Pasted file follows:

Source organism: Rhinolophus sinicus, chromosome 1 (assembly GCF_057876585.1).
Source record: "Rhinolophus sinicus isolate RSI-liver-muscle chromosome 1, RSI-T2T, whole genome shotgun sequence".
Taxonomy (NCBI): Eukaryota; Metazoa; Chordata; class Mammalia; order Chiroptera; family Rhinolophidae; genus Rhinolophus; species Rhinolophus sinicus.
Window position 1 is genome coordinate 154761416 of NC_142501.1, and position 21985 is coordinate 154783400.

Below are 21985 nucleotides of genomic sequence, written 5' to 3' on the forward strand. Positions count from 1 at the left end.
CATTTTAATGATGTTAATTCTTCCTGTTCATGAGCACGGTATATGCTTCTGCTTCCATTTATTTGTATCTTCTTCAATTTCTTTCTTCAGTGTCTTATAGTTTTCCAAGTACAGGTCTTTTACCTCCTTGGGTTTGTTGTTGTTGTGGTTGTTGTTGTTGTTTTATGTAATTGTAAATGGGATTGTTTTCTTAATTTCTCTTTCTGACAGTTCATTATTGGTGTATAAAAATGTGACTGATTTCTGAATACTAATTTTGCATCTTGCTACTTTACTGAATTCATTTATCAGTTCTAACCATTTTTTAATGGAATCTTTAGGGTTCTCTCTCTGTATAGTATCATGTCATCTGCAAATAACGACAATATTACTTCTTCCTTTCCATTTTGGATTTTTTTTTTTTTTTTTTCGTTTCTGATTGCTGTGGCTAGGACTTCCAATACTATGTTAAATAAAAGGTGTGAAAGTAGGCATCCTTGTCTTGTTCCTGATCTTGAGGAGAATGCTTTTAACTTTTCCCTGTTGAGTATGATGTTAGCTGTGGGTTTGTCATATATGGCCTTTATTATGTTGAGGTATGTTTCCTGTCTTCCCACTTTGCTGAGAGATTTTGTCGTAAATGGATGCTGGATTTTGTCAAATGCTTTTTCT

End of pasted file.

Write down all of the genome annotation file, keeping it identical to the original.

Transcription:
Source organism: Rhinolophus sinicus, chromosome 1 (assembly GCF_057876585.1).
Source record: "Rhinolophus sinicus isolate RSI-liver-muscle chromosome 1, RSI-T2T, whole genome shotgun sequence".
Taxonomy (NCBI): Eukaryota; Metazoa; Chordata; class Mammalia; order Chiroptera; family Rhinolophidae; genus Rhinolophus; species Rhinolophus sinicus.
Window position 1 is genome coordinate 154761416 of NC_142501.1, and position 21985 is coordinate 154783400.

Below are 21985 nucleotides of genomic sequence, written 5' to 3' on the forward strand. Positions count from 1 at the left end.
CATTTTAATGATGTTAATTCTTCCTGTTCATGAGCACGGTATATGCTTCTGCTTCCATTTATTTGTATCTTCTTCAATTTCTTTCTTCAGTGTCTTATAGTTTTCCAAGTACAGGTCTTTTACCTCCTTGGGTTTGTTGTTGTTGTGGTTGTTGTTGTTGTTTTATGTAATTGTAAATGGGATTGTTTTCTTAATTTCTCTTTCTGACAGTTCATTATTGGTGTATAAAAATGTGACTGATTTCTGAATACTAATTTTGCATCTTGCTACTTTACTGAATTCATTTATCAGTTCTAACCATTTTTTAATGGAATCTTTAGGGTTCTCTCTCTGTATAGTATCATGTCATCTGCAAATAACGACAATATTACTTCTTCCTTTCCATTTTGGATTTTTTTTTTTTTTTTTTCGTTTCTGATTGCTGTGGCTAGGACTTCCAATACTATGTTAAATAAAAGGTGTGAAAGTAGGCATCCTTGTCTTGTTCCTGATCTTGAGGAGAATGCTTTTAACTTTTCCCTGTTGAGTATGATGTTAGCTGTGGGTTTGTCATATATGGCCTTTATTATGTTGAGGTATGTTTCCTGTCTTCCCACTTTGCTGAGAGATTTTGTCGTAAATGGATGCTGGATTTTGTCAAATGCTTTTTCT